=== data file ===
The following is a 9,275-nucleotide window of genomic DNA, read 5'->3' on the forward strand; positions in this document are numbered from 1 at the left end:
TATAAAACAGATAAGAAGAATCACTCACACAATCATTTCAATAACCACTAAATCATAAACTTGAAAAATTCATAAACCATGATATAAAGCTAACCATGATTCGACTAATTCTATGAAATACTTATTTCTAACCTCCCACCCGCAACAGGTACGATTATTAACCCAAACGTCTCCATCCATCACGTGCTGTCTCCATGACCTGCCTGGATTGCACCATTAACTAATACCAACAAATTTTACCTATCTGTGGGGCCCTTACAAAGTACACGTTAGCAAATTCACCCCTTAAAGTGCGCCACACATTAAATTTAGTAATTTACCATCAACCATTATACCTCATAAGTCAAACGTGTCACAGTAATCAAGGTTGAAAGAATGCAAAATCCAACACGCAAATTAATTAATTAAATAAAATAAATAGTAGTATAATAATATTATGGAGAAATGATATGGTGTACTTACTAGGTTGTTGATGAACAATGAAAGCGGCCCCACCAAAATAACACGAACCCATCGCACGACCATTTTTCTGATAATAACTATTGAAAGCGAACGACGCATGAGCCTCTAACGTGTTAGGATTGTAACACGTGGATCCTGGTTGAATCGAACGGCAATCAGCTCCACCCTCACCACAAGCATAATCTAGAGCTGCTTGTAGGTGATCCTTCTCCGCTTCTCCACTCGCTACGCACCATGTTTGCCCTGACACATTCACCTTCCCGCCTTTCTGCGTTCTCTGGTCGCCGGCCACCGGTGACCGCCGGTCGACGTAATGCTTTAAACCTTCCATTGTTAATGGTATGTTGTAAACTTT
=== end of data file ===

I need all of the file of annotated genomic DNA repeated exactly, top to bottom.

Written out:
The following is a 9,275-nucleotide window of genomic DNA, read 5'->3' on the forward strand; positions in this document are numbered from 1 at the left end:
TATAAAACAGATAAGAAGAATCACTCACACAATCATTTCAATAACCACTAAATCATAAACTTGAAAAATTCATAAACCATGATATAAAGCTAACCATGATTCGACTAATTCTATGAAATACTTATTTCTAACCTCCCACCCGCAACAGGTACGATTATTAACCCAAACGTCTCCATCCATCACGTGCTGTCTCCATGACCTGCCTGGATTGCACCATTAACTAATACCAACAAATTTTACCTATCTGTGGGGCCCTTACAAAGTACACGTTAGCAAATTCACCCCTTAAAGTGCGCCACACATTAAATTTAGTAATTTACCATCAACCATTATACCTCATAAGTCAAACGTGTCACAGTAATCAAGGTTGAAAGAATGCAAAATCCAACACGCAAATTAATTAATTAAATAAAATAAATAGTAGTATAATAATATTATGGAGAAATGATATGGTGTACTTACTAGGTTGTTGATGAACAATGAAAGCGGCCCCACCAAAATAACACGAACCCATCGCACGACCATTTTTCTGATAATAACTATTGAAAGCGAACGACGCATGAGCCTCTAACGTGTTAGGATTGTAACACGTGGATCCTGGTTGAATCGAACGGCAATCAGCTCCACCCTCACCACAAGCATAATCTAGAGCTGCTTGTAGGTGATCCTTCTCCGCTTCTCCACTCGCTACGCACCATGTTTGCCCTGACACATTCACCTTCCCGCCTTTCTGCGTTCTCTGGTCGCCGGCCACCGGTGACCGCCGGTCGACGTAATGCTTTAAACCTTCCATTGTTAATGGTATGTTGTAAACTTT